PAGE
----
In accordance with the invention then, the point of phase synchronization can be selected to be removed from discontinuities and can be located midway in the linear portion of the Vc versus phase difference curve shown in FIG. 4a. Vc will vary linearly about this point and, by avoiding points of discontinuity occurring at 0° and 360°, will provide a data clock of substantially enhanced stability. Further in accordance with the invention, this is achieved by measuring phase difference between data stream and VCO clock to provide a first signal (the pulse A component of Vc) proportional to phase difference and having related discontinuities at points of minimum (0°) and maximum (360°) phase difference. A second signal representing a selected value of phase difference (the pulse B component of Vc) is then generated, with the selected value of phase difference being greater than 0 and less than the maximum value, and compared with the first signal to provide a signal (Vφ, Vc) representing difference between measured and selected values of phase difference. Vc is then used to control phase of VCO clock relative to data stream so that the point of phase synchronization is located at the selected value of phase difference, thereby avoiding points of discontinuity at 0° and 360° phase difference. While the second signal can be generated by providing a d-c voltage (e.g., from a resistor divider from a d-c voltage supply) to the non-inverting input of amplifier 60, or at any other suitable point in the circuit, it is preferable, as shown in the preferred embodiment, to generate the second signal by measuring the interval between VCO clock pulses so that the second signal is proportional to the actual maximum possible phase difference.
Returning to FIG. 2, and to description of operation of further features of the preferred embodiment of phase detector 52, as discussed above the point of phase synchronization between data stream and VCO clock is determined by relative amplitudes of A and B pulse inputs to amplifier 60. The point of phase synchronization may therefore be selected to be at any point between VCO clock timing edges by selecting the amplitude of the B pulse input, e.g., by varying the ratio between resistors 88 and 92 of the voltage divider. In this regard, AND gates 82 and 84 are preferably contained within the same integrated circuit chip to ensure that the logic 1 and 0 voltages of the gates are of equal amplitude over the entire operating temperature range of the integrated circuits. Also in this regard, the lower end of the resistor divider network is connected to output of AND gate 94 rather than to ground. The input of gate 94, which is preferably contained in the same chip as gates 82 and 84, is connected to ground so that output of gate 94 is logic 0. By referencing the divider network to logic 0, the logic 0 offset of gates 82 and 84 is, in effect, subtracted from the A and B inputs to amplifier 60 to effectively reference these two signals to ground so that output of amplifier 60 is 0 volts when inputs A and B are logic 0. The output voltage levels of gates 82, 84, and 94 are also affected by the loads on their outputs, and resistors 86, 88, 90, 92, 63, and 65 are selected to provide equal loads to the gates.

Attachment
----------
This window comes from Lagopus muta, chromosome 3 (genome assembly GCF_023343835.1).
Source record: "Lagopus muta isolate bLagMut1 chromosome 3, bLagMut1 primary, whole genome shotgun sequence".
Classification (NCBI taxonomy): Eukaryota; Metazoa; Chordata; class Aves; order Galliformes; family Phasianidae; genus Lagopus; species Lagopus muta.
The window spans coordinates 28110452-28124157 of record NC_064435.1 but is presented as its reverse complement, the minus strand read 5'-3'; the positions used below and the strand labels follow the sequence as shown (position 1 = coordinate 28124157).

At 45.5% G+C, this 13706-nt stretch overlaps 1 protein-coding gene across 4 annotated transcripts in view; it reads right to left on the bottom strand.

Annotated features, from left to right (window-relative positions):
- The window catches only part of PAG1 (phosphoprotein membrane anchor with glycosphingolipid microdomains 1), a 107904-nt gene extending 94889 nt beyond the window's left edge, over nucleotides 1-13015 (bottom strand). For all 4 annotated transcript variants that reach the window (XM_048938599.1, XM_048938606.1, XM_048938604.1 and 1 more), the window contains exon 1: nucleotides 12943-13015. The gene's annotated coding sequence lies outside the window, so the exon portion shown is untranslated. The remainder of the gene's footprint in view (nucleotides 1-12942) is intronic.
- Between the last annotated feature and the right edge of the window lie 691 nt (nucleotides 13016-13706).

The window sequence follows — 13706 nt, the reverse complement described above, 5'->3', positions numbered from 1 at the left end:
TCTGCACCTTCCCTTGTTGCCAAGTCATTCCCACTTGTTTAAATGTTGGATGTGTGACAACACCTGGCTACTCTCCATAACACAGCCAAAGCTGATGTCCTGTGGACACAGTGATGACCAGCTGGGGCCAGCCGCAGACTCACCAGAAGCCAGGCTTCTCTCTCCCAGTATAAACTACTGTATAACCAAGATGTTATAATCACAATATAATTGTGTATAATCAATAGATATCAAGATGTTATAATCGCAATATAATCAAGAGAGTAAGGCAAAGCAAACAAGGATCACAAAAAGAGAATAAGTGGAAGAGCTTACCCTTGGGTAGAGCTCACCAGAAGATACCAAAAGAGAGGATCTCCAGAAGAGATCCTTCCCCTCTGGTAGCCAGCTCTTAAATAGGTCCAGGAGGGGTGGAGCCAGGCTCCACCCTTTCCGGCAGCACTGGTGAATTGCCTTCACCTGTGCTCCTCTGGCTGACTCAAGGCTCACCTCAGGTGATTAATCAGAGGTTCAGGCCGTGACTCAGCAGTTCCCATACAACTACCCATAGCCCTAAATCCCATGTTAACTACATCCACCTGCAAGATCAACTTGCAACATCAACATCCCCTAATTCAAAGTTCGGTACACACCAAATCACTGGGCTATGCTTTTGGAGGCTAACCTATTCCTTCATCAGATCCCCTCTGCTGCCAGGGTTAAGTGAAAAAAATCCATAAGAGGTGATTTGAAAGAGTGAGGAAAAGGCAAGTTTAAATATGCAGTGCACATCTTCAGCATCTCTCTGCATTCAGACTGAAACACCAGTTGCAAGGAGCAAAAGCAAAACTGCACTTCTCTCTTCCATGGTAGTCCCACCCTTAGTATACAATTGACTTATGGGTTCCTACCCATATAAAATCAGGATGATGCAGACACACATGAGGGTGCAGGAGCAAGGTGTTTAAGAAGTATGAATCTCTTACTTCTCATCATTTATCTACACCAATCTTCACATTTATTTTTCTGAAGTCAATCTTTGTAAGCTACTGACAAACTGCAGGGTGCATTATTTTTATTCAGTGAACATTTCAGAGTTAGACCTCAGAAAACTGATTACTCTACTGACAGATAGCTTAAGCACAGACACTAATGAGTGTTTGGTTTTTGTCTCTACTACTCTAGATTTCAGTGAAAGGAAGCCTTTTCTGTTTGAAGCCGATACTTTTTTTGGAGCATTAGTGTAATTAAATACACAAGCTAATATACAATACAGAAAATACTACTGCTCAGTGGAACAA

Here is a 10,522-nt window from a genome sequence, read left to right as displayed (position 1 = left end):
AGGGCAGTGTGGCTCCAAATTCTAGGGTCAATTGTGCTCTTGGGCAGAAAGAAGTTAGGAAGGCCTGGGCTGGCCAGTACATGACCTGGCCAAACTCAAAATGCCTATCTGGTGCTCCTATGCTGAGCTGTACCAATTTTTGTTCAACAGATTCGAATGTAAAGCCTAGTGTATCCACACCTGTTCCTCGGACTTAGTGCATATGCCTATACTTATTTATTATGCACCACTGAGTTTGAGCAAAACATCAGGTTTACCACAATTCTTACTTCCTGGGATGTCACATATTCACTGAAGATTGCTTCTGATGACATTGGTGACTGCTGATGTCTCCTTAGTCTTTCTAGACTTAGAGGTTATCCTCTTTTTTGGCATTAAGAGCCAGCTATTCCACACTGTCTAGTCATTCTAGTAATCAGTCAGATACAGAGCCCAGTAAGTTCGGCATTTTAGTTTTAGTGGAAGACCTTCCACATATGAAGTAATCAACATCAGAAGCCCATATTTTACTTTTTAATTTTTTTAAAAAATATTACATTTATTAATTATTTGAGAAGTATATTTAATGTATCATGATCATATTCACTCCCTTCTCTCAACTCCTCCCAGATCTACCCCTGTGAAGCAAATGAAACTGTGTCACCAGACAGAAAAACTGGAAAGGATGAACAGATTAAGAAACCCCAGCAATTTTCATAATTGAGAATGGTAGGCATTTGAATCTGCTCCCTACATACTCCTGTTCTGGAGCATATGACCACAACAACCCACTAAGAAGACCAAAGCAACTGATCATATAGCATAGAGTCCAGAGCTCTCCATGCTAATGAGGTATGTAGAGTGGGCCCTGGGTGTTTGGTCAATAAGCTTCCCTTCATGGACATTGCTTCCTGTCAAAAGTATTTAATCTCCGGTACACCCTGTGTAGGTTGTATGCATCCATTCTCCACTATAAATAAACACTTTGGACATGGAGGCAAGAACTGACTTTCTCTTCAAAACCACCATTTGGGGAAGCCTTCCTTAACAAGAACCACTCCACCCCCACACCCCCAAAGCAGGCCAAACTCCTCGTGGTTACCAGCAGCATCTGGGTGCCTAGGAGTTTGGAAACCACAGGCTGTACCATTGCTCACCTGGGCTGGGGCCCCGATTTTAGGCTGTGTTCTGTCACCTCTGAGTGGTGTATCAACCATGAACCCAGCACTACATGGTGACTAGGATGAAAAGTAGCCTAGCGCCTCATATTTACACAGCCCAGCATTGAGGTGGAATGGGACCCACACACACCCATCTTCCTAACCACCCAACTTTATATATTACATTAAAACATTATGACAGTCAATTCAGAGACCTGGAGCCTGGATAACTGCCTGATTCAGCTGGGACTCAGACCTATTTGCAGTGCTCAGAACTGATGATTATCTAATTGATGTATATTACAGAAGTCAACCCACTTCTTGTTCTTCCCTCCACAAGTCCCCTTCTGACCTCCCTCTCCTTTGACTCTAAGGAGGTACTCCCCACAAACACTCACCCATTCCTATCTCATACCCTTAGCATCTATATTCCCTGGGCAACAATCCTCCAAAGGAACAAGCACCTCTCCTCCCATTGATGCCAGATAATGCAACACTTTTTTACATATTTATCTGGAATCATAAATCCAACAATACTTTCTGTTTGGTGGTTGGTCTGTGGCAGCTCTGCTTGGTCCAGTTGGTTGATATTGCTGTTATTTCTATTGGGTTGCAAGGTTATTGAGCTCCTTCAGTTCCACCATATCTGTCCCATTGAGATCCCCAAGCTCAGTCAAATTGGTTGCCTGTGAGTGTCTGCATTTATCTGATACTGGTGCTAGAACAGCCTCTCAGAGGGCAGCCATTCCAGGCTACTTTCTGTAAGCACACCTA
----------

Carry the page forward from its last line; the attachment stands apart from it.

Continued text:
A further feature of the preferred embodiment of phase comparator 52 allows comparison signal Vc to represent very small values of phase difference. As described above, the A pulse is generated by effectively substracting Q74 from Q50. The minimum width of the pulse A is thereby determined by the propagation delay through gate 82 rather than by the much greater propagation delay through flip-flops 50 and 74. Additionally, because flip-flops 50 and 74 depend only upon timing edges X and Y of data stream and VCO clock for operation, phase comparator 52 does not require data or VCI clock pulses having well-defined widths or shapes, requiring only that each having a timing edge. The operation of filter/amplifier 64 is enhanced by lead compensation provided by the feedback network connected between the output and inverting input of amplifier 60 to compensate for and effectively cancel the propagation delay through amplifier 60.
Turning now to the operation of the preferred embodiment of VCO 68, comparator 104 is a high-speed comparator ensuring a large loop gain around the oscillator circuit and providing an output waveform suitable for clocking flip-flops 50 and 74 and divider 72. The frequency of VCO clock is determined by the circuit comprising varicap diode 66, which provides a variable capacitance whose value is determined by Vc as described above, and inductor 112. Resistors 118 and 120 form a voltage divider network to provide a constant voltage to the upper end of diode 66, so that the voltage across diode 66, and thus its capacitance, is determined solely by Vc. Capacitors 114 and 116 are DC voltage blocking capacitors to prevent the voltage across diode 66 from appearing upon the inputs of comparator 104.